By George Harvey
Knowledge of human-caused climate change has been around for a long time. An early scientific paper on the connection between carbon dioxide (CO2) and changes in the Earth’s climate, based on scientific measurement of CO2’s ability to absorb infrared emissions, appeared in 1896.
Scientific research on our current situation, connecting use of fossil fuels and climate change, was certainly underway more than half a century ago. On November 5, 1965, a group of well-known scientists sent a paper, “Restoring the Quality of Our Environment,” to President Lyndon Johnson. The paper had a section on CO2 and climate change. The section was written by Roger Renelle, director of the Scripps Institution of Oceanography, who had been working on issues of CO2 pollution since 1956, at the latest; Wallace Broecker, known for developing the understanding of the “ocean conveyor belt,” that explains circulation of major oceanic currents; Charles Keeling, who developed the first instrument for monitoring the level of CO2 in the atmosphere; Harmon Craig, professor of Geochemistry and Oceanography at Scripps; and J. Smagorinsky, director of the U.S. Weather Bureau’s Geophysical Fluid Dynamics Laboratory.
Though the press and the public ignored the problem, the question of CO2 and climate change was soon taken up by companies in the fossil fuel industries. They had an interest in the issue because the CO2 that was beginning to be accused of altering the weather was coming from their products. What they did with the information they found should probably come as no surprise to anyone who understands that many companies are run by people who believe first duty of any company is to make money, regardless of the social costs or externalities.
On September 16, 2015, InsideClimate News (ICN) issued the first part of a story detailing the history of the effort at Exxon, now ExxonMobil, first to study, and then deny, the implications of climate change. The report was based on a long investigation by a group of researchers. What they found was that Exxon had climatologists studying the issue of climate change since 1977, at the latest. The Exxon scientists did a very creditable job, drawing conclusions that are very close to those accepted by mainstream science today.
When the Exxon scientists gave their report to the corporate management, they advised that their conclusions be published outside the company for reasons of ethics. What the company did, however, was precisely the opposite. They chose to pursue two paths. One was to find ways to make use of their private knowledge of climate change to make advantageous investments. For example, they determined what Arctic regions would thaw first and become the best prospects for drilling. The other was to hire scientists to develop plausible explanations on climate change, to cloud the issue for everyone else.
In this case, clouding the issue included outright denial of the conclusions of their own scientists, which they were using to advantage. Their reason for doing this almost surely included an intention to maintain their very profitable business model as long as possible.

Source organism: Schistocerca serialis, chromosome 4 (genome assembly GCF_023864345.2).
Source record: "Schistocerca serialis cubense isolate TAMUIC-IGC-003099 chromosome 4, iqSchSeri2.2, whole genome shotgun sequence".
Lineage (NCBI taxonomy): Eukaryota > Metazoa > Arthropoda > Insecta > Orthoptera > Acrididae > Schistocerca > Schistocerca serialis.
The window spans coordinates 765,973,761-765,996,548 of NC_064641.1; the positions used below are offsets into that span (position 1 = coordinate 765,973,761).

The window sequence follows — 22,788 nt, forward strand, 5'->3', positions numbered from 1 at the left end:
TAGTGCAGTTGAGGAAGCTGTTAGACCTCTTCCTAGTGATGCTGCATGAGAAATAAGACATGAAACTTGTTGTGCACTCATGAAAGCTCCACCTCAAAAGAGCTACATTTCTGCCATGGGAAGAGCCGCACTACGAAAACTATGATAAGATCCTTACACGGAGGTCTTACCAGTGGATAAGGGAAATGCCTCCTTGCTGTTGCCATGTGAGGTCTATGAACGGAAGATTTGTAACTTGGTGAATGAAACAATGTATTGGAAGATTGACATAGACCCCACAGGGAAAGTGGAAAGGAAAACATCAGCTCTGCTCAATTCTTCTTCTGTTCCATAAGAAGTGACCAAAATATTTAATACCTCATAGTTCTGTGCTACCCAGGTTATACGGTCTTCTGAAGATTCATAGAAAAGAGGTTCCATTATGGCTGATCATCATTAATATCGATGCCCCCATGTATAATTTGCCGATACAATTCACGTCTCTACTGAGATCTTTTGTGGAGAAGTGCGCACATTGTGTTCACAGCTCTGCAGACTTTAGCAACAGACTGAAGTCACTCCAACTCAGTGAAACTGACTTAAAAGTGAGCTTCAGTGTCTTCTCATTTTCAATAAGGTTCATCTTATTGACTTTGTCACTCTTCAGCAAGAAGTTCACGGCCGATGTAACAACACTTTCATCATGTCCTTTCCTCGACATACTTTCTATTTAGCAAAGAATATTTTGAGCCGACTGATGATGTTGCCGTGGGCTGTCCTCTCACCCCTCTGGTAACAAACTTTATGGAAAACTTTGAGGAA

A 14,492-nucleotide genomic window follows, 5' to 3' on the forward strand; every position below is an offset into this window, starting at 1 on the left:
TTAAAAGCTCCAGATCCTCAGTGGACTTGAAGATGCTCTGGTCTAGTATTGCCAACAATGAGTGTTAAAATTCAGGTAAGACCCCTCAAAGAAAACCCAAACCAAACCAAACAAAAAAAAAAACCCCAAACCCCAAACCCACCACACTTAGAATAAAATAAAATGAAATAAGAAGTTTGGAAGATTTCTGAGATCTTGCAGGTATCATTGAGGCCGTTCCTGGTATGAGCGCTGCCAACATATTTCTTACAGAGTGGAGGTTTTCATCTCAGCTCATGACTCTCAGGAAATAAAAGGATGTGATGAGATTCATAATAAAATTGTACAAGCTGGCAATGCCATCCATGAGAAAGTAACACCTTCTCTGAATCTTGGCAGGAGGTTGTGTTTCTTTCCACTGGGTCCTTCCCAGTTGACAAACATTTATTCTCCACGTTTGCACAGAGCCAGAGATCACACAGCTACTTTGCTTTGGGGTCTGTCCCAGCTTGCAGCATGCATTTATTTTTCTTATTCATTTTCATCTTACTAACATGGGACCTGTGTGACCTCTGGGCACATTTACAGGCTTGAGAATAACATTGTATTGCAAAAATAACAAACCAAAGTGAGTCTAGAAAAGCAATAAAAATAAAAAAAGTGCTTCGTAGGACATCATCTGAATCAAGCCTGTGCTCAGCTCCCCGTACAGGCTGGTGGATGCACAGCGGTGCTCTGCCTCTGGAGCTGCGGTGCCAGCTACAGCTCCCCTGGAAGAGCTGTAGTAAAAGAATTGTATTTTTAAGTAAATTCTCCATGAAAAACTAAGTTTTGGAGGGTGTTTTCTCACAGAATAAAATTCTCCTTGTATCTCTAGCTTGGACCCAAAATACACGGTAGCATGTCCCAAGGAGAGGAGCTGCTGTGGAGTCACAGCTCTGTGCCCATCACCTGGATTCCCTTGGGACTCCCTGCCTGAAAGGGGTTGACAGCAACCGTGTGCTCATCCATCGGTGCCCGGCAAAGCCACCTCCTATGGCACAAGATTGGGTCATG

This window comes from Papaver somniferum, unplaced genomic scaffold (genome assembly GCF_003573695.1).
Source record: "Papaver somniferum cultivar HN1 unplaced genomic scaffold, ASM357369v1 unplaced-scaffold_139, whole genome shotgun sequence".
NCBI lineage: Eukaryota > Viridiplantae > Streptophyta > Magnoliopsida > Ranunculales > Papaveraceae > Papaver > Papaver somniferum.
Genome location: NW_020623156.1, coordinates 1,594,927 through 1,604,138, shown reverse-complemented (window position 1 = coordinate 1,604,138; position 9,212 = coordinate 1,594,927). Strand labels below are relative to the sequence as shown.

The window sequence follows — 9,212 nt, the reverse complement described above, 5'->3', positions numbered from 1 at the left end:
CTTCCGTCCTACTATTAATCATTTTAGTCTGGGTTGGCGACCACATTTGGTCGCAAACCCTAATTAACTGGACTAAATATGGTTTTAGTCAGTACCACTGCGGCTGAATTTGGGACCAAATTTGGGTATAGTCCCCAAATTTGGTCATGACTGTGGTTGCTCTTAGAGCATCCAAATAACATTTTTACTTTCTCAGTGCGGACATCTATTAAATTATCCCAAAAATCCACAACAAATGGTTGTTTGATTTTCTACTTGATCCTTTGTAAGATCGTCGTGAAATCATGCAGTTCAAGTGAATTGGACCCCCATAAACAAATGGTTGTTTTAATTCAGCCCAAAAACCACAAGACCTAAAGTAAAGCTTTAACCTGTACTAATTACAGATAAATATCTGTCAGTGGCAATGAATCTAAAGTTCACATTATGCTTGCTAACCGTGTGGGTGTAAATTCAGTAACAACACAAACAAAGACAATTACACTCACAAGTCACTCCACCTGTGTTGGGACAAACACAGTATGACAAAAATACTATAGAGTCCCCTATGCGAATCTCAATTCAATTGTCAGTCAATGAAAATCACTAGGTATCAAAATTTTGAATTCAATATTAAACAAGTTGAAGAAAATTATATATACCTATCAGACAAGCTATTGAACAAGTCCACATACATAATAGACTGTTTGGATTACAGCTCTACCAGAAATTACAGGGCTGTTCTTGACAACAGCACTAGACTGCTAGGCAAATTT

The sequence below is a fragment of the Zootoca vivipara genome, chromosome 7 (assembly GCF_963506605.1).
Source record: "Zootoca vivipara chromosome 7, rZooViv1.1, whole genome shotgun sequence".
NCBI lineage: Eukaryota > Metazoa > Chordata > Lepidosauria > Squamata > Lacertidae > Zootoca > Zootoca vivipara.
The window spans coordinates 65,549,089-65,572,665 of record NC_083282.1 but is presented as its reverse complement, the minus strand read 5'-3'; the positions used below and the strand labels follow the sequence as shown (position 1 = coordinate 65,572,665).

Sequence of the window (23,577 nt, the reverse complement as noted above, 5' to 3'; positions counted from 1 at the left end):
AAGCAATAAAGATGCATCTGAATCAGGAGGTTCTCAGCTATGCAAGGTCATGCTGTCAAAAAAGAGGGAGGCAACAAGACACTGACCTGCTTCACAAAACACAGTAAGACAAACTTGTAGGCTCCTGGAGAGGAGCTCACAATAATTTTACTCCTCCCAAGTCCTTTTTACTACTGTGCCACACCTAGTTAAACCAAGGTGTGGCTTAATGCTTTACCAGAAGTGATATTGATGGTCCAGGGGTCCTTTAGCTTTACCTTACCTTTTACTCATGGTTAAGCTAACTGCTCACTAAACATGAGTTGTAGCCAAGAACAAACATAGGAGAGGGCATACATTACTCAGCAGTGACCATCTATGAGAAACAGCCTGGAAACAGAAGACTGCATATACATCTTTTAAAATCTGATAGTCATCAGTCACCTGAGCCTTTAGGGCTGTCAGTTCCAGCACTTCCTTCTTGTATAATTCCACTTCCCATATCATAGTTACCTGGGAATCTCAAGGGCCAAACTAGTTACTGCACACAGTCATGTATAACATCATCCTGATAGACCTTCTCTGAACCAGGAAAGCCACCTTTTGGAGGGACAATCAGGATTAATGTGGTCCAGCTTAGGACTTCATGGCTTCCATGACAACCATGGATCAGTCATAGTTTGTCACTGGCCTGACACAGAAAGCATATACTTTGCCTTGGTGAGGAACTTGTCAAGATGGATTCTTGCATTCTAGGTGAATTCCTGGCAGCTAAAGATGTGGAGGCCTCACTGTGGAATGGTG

We might take the actions of Exxon, and later of ExxonMobil, to constitute deception for the purpose of making money. If that is what happened, then it is fraud. Maintaining a fraud over time is one of several things referred to as racketeering, which is covered by its own set of laws.
Last spring, Rhode Island Senator Sheldon Whitehouse wrote an opinion piece calling for an investigation into ExxonMobil and other fossil fuel companies under the Racketeer Influenced and Corrupt Organizations (RICO) Act. This fall, a group of twenty prominent scientists wrote an open letter to President Obama, requesting such an investigation.
Interestingly, on the same day ICN issued its report, a U.K. nonprofit, InfluenceMap, issued a similar report looking at the broader scale of denial of accepted science for the sake of protecting profitable business models. They found the practice was in use by about half the world’s largest corporations.
The Federal Government is not the only organization capable of working under the RICO act. It can be done in criminal or civil court, and it can be instituted by anyone. The Attorney General of New York has announced that it is investigating ExxonMobil. New York has indicated that the investigations could go beyond ExxonMobil to any organization that has promoted climate denial for profit.
The idea of a RICO investigation was roundly denounced by a number of organizations, including a set of non-profit organizations that disseminate money, information, legal advice, and literature, and also have a record of attacking renewable power, from whatever source, and supporting fossil fuels. These organizations tie their goals to legitimately conservative political goals, often masquerade their output as news articles, and have heavily influenced the current political campaigns.
We should certainly bear one thing in mind. New York State’s RICO investigations are not targeting people or organizations because of what they believe. They are targeting them because their actions suggest a continuing pattern of fraud, in which the victims include not only the public, but the shareholders of the companies engaging in deceptive practices.